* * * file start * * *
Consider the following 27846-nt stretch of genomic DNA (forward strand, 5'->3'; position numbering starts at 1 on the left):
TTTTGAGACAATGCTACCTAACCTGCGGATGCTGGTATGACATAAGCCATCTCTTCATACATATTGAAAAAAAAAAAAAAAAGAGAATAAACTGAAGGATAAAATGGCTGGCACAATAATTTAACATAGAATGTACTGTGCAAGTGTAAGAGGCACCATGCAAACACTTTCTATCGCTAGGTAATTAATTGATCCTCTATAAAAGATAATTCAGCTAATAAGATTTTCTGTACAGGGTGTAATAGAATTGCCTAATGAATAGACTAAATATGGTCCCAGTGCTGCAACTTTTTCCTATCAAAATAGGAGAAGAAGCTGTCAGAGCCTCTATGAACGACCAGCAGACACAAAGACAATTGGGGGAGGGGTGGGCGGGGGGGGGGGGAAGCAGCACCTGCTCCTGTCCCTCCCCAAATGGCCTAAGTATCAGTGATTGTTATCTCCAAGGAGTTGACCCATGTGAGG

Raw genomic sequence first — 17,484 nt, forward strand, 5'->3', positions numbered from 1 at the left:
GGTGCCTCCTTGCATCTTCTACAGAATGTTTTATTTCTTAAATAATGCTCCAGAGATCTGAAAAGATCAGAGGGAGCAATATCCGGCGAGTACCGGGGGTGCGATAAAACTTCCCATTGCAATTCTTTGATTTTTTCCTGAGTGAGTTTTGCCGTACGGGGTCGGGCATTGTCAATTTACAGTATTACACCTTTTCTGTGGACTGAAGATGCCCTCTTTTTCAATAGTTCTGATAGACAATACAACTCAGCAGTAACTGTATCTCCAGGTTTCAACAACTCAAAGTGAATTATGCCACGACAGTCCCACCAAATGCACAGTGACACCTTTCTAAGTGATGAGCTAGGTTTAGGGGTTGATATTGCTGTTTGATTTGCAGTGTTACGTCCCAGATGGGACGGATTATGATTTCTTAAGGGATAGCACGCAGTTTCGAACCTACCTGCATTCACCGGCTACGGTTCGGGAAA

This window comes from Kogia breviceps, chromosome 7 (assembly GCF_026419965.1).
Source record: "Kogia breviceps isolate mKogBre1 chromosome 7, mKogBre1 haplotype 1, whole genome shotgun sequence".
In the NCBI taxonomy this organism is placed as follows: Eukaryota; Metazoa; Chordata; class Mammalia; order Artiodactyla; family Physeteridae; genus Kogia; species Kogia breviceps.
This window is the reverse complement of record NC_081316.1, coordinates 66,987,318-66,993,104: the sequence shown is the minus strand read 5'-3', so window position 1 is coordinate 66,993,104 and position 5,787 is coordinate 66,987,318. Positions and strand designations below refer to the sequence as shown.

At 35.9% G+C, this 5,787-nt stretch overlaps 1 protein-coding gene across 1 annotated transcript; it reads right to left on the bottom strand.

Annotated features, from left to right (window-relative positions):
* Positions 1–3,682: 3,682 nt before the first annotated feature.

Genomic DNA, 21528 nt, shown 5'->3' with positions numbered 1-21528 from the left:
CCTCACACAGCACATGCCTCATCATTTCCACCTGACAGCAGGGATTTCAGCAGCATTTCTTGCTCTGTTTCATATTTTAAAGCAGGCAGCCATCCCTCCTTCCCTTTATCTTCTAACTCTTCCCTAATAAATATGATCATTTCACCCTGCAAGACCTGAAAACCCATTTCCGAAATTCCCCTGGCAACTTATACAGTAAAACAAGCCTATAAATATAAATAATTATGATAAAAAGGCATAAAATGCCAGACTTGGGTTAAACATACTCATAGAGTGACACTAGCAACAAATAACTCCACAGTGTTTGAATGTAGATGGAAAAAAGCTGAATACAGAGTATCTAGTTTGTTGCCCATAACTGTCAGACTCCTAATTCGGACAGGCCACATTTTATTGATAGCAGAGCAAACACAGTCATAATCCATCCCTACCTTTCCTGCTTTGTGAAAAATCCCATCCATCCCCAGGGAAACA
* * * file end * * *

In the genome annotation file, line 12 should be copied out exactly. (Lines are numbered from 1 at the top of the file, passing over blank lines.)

Genomic DNA, 21528 nt, shown 5'->3' with positions numbered 1-21528 from the left: